These lures used to be considered an old-school offering, but they’ve seen a major resurgence in recent years. Lure manufacturers are coming up with some very impressive spins on these traditional plugs, but when fished in the right areas, they can all be equally effective—even the older ones. While it may seem like they’re designed for a steady surface retrieve, they’re most effective when fished just like a topwater popper; a few small twitches followed by intermittent pauses.
When to fish it: Prop baits are much more versatile than many anglers realize. They’re excellent around shallow bass beds, post-spawn bluegill beds and even cruising wolf packs.
Where to fish it: When you find yourself in the back of a spawning pocket, be sure to make specific, target-oriented casts to any dark areas you see; stumps, vegetation or even small rocks. You might not always see the bass, but it’s amazing how many “from-out-of-nowhere” bites you can get this way. Shallow bluegill beds are perhaps the best springtime targets for prop baits because as the big, post-spawn females are recovering from the rigors of the spawn, bluegill represent an easy and nutrient-rich meal.
The bite: Many of your bites will be very similar to topwater popper bites, but it seems as if prop bait bites can be even more subtle at times. We’ve had many bites that we didn’t even hear or see, the lure just simply disappears. A winding sweep is all that’s needed to get the large majority of your bites in the boat.
Once deemed “too” effective for bass tournaments during its early years, the buzzbait continues to produce larger-than-average bass for springtime anglers. They’re a remarkable tool for quickly covering large areas of water and remain one of the best big-bass baits in existence.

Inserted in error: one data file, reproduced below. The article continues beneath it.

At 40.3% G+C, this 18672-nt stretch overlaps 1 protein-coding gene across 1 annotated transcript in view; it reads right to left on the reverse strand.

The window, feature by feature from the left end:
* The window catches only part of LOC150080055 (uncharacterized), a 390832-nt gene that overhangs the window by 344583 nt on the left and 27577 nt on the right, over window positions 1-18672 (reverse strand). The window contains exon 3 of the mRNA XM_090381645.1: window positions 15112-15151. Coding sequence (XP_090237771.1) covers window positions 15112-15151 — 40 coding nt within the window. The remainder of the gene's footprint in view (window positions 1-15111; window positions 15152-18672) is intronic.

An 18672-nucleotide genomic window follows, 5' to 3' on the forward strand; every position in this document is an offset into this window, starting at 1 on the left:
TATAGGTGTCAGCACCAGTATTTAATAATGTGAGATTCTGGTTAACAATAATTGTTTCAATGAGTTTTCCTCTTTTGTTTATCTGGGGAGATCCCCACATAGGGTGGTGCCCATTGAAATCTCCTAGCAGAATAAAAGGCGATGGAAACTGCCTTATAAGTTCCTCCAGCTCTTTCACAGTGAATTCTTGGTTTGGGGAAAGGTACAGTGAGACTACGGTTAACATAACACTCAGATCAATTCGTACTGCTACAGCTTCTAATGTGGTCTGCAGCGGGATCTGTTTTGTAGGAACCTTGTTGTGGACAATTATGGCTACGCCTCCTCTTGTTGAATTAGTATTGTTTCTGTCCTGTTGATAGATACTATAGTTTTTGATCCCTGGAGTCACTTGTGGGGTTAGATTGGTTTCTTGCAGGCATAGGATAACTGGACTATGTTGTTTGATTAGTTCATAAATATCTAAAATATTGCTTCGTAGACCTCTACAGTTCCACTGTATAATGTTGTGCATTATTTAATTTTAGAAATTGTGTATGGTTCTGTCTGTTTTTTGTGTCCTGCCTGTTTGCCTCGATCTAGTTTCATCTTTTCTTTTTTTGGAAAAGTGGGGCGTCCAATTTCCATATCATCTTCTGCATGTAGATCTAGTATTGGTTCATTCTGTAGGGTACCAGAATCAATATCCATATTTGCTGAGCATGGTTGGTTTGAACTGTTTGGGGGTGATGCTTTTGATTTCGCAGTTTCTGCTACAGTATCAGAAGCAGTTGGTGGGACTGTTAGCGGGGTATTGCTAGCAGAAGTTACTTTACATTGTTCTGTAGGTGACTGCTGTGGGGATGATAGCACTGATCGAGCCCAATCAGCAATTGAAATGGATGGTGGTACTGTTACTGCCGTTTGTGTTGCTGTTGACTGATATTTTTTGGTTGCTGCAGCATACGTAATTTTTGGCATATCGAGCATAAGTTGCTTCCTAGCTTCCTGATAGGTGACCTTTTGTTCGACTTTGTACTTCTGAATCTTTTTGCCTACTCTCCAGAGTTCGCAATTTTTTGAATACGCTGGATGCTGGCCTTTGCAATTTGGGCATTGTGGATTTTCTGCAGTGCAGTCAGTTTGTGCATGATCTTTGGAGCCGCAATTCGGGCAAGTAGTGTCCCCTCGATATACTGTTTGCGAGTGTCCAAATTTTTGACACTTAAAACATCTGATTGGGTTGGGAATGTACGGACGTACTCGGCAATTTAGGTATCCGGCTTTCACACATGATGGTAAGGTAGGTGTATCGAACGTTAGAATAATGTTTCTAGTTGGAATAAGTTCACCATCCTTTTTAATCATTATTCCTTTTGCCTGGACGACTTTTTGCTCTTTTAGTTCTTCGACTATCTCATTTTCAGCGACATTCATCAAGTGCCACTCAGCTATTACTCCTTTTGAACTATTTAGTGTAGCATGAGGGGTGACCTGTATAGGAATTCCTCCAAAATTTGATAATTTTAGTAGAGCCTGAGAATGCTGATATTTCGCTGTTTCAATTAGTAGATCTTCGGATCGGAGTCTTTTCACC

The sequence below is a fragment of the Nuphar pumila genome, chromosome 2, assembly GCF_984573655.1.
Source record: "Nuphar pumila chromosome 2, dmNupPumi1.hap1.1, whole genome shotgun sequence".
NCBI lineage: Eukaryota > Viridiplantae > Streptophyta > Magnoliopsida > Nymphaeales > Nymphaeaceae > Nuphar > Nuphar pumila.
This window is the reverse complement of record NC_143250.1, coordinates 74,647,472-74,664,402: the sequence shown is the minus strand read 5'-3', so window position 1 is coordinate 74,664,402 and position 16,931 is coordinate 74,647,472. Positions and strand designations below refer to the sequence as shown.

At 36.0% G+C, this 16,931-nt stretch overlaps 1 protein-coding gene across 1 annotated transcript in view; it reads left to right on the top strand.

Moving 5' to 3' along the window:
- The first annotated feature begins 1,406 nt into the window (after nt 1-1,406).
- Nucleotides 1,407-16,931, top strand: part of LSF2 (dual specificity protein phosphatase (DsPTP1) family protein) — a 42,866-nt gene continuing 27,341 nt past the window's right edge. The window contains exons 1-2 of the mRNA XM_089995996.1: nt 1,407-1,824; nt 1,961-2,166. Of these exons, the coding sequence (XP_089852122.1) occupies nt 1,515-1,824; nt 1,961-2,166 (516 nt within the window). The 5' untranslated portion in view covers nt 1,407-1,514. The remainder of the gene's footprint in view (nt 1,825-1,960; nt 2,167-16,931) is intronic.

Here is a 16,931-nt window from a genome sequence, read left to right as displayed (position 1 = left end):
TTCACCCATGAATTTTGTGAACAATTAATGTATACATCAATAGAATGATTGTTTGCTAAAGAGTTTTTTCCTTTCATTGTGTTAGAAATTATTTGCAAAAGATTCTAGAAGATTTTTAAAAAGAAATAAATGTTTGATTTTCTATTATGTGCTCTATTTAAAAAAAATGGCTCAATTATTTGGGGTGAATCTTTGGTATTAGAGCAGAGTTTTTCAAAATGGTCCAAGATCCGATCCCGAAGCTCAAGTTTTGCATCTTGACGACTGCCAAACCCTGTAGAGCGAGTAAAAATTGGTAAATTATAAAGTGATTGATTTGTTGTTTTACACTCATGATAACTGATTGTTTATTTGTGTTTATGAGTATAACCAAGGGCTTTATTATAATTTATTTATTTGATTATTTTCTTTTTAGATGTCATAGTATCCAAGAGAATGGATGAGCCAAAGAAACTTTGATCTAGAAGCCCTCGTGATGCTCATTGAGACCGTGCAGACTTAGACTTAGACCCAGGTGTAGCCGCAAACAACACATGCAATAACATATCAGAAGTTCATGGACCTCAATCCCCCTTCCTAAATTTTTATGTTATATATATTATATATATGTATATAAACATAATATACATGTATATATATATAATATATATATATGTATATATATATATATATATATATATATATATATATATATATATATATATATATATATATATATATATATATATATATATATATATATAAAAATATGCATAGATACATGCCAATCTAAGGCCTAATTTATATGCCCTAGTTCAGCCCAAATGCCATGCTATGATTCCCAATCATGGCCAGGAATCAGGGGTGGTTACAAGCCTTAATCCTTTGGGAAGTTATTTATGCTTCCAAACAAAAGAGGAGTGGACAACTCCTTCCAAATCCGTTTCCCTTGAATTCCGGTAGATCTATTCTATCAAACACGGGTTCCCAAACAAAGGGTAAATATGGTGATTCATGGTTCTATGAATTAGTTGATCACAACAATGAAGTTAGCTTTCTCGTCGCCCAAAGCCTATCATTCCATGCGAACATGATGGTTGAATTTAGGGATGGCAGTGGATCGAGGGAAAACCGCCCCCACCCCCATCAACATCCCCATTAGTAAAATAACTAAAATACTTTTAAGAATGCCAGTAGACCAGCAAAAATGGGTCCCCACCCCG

When to fish it: There’s no solid answer for this because quite frankly, they can work almost all year long depending upon your location. We’ve seen outstanding buzzbait catches in 48-degree water and even in 85-degree water when the bass are very inactive. To put it simply, we suggest you have one tied on throughout the entire spring season.
Where to fish it: Buzzbaits allow for a relatively quick, steady surface retrieve which makes them a solid choice when you’re searching for a productive spring pattern. You can fan cast them over large spawning flats, make short pitches to isolated cover and target pre and post-spawn staging areas quickly and easily. If the bass are shallow—which most of them are this time of year—you’ll get some big bites if you stick with a buzzbait.
The bite: There’s no such thing as a stereotypical buzzbait bite, but because of the constant tension and contact with the lure throughout your retrieve, they won’t be hard to detect. Many anglers use braided line due to its lack of stretch, so whether the bass explodes on your lure or simply sucks it under, just keep tension and speed your retrieve and you’ll enjoy a healthy landing percentage.
Part buzzbait and part frog, soft-plastic toads are their own beast. They’re often overlooked in favor of fancier and flashier offerings, but they’re a big-time producer in the spring months. While most anglers utilize a steady retrieve to allow the toad to spit and sputter on the surface, others will actually allow the bait to sink into small holes to fool big bass. Regardless of your preferred method, the bass will inhale these baits.
When to fish it: You may not get very many bites on it throughout the prespawn period, but it’s certainly worth trying when the water is above the 55-degree mark. Once the spawn begins, toads are red-hot all season long.
Where to fish it: With the efficiency of a buzzbait and the weedless qualities of a hollow-bellied frog, soft-plastic toads excel at covering vast expanses of thick cover in a short period of time. Grass lines, grass mats, stumps, potential bedding areas and underneath docks are all fair game for these baits.
The bite: Toad bites are pretty explosive, but it’s important not to swing the minute you see the bite. It takes a little bit of training, but it’s well-worth the extra effort. While using 50 to 65-pound braided line, keep reeling until you feel the fish and aggressively set the hook upwards. This will drive the hooks into the roof the bass’ mouth and facilitate an excellent hookup ratio.